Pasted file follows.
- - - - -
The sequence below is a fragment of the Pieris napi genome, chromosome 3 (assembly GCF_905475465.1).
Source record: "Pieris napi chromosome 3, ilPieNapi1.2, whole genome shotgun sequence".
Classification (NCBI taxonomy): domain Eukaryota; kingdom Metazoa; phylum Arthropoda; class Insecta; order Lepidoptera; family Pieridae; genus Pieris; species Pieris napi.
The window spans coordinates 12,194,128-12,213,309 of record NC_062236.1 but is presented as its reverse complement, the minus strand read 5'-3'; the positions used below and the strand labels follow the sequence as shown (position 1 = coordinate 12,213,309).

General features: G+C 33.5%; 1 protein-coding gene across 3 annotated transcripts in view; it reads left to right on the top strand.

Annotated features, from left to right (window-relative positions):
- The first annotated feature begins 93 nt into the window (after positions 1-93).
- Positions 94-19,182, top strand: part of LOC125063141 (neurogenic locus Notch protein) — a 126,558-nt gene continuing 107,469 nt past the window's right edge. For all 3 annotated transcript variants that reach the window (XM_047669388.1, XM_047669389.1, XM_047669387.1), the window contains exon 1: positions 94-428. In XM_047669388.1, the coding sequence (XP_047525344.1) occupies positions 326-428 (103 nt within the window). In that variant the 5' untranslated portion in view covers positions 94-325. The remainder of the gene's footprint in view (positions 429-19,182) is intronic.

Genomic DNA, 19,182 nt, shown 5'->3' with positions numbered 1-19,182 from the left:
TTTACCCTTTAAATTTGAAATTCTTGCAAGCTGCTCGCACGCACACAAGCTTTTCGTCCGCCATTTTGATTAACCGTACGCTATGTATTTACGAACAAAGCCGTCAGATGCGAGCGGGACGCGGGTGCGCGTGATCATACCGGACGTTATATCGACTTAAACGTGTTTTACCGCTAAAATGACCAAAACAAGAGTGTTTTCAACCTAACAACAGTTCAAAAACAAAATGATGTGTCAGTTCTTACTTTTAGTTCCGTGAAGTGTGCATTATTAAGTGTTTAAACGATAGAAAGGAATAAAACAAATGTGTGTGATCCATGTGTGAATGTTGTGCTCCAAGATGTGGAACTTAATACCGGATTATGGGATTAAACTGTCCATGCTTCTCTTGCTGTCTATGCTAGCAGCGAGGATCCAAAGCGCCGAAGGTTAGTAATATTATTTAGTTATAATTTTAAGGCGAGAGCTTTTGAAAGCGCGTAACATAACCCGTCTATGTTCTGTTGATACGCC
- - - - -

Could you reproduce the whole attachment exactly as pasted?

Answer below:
The sequence below is a fragment of the Pieris napi genome, chromosome 3 (assembly GCF_905475465.1).
Source record: "Pieris napi chromosome 3, ilPieNapi1.2, whole genome shotgun sequence".
Classification (NCBI taxonomy): domain Eukaryota; kingdom Metazoa; phylum Arthropoda; class Insecta; order Lepidoptera; family Pieridae; genus Pieris; species Pieris napi.
The window spans coordinates 12,194,128-12,213,309 of record NC_062236.1 but is presented as its reverse complement, the minus strand read 5'-3'; the positions used below and the strand labels follow the sequence as shown (position 1 = coordinate 12,213,309).

General features: G+C 33.5%; 1 protein-coding gene across 3 annotated transcripts in view; it reads left to right on the top strand.

Annotated features, from left to right (window-relative positions):
- The first annotated feature begins 93 nt into the window (after positions 1-93).
- Positions 94-19,182, top strand: part of LOC125063141 (neurogenic locus Notch protein) — a 126,558-nt gene continuing 107,469 nt past the window's right edge. For all 3 annotated transcript variants that reach the window (XM_047669388.1, XM_047669389.1, XM_047669387.1), the window contains exon 1: positions 94-428. In XM_047669388.1, the coding sequence (XP_047525344.1) occupies positions 326-428 (103 nt within the window). In that variant the 5' untranslated portion in view covers positions 94-325. The remainder of the gene's footprint in view (positions 429-19,182) is intronic.

Genomic DNA, 19,182 nt, shown 5'->3' with positions numbered 1-19,182 from the left:
TTTACCCTTTAAATTTGAAATTCTTGCAAGCTGCTCGCACGCACACAAGCTTTTCGTCCGCCATTTTGATTAACCGTACGCTATGTATTTACGAACAAAGCCGTCAGATGCGAGCGGGACGCGGGTGCGCGTGATCATACCGGACGTTATATCGACTTAAACGTGTTTTACCGCTAAAATGACCAAAACAAGAGTGTTTTCAACCTAACAACAGTTCAAAAACAAAATGATGTGTCAGTTCTTACTTTTAGTTCCGTGAAGTGTGCATTATTAAGTGTTTAAACGATAGAAAGGAATAAAACAAATGTGTGTGATCCATGTGTGAATGTTGTGCTCCAAGATGTGGAACTTAATACCGGATTATGGGATTAAACTGTCCATGCTTCTCTTGCTGTCTATGCTAGCAGCGAGGATCCAAAGCGCCGAAGGTTAGTAATATTATTTAGTTATAATTTTAAGGCGAGAGCTTTTGAAAGCGCGTAACATAACCCGTCTATGTTCTGTTGATACGCC